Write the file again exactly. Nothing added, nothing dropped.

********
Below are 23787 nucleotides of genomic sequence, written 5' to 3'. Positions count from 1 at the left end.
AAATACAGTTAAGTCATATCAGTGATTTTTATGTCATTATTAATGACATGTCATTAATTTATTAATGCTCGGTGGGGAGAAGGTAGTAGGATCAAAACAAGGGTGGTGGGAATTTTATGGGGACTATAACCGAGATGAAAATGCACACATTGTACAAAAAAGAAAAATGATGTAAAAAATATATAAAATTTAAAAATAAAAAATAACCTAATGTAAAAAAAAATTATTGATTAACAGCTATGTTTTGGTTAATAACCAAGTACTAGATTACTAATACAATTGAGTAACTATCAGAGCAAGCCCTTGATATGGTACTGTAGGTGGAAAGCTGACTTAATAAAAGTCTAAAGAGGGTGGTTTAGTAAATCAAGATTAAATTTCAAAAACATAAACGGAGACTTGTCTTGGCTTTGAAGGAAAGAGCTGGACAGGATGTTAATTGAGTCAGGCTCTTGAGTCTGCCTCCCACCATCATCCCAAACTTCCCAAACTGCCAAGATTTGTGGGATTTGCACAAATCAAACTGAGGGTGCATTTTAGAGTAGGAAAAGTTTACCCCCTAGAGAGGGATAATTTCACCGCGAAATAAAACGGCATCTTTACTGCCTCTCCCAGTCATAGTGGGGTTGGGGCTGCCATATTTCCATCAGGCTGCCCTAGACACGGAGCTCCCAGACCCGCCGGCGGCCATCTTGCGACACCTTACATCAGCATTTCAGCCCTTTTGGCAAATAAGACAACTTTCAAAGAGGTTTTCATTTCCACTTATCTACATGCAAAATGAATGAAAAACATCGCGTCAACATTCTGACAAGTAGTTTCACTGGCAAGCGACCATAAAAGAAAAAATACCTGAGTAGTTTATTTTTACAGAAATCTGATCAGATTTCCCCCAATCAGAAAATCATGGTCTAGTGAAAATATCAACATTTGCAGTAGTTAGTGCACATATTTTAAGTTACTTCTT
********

Below are 23787 nucleotides of genomic sequence, written 5' to 3'. Positions count from 1 at the left end.
AAATACAGTTAAGTCATATCAGTGATTTTTATGTCATTATTAATGACATGTCATTAATTTATTAATGCTCGGTGGGGAGAAGGTAGTAGGATCAAAACAAGGGTGGTGGGAATTTTATGGGGACTATAACCGAGATGAAAATGCACACATTGTACAAAAAAGAAAAATGATGTAAAAAATATATAAAATTTAAAAATAAAAAATAACCTAATGTAAAAAAAAATTATTGATTAACAGCTATGTTTTGGTTAATAACCAAGTACTAGATTACTAATACAATTGAGTAACTATCAGAGCAAGCCCTTGATATGGTACTGTAGGTGGAAAGCTGACTTAATAAAAGTCTAAAGAGGGTGGTTTAGTAAATCAAGATTAAATTTCAAAAACATAAACGGAGACTTGTCTTGGCTTTGAAGGAAAGAGCTGGACAGGATGTTAATTGAGTCAGGCTCTTGAGTCTGCCTCCCACCATCATCCCAAACTTCCCAAACTGCCAAGATTTGTGGGATTTGCACAAATCAAACTGAGGGTGCATTTTAGAGTAGGAAAAGTTTACCCCCTAGAGAGGGATAATTTCACCGCGAAATAAAACGGCATCTTTACTGCCTCTCCCAGTCATAGTGGGGTTGGGGCTGCCATATTTCCATCAGGCTGCCCTAGACACGGAGCTCCCAGACCCGCCGGCGGCCATCTTGCGACACCTTACATCAGCATTTCAGCCCTTTTGGCAAATAAGACAACTTTCAAAGAGGTTTTCATTTCCACTTATCTACATGCAAAATGAATGAAAAACATCGCGTCAACATTCTGACAAGTAGTTTCACTGGCAAGCGACCATAAAAGAAAAAATACCTGAGTAGTTTATTTTTACAGAAATCTGATCAGATTTCCCCCAATCAGAAAATCATGGTCTAGTGAAAATATCAACATTTGCAGTAGTTAGTGCACATATTTTAAGTTACTTCTT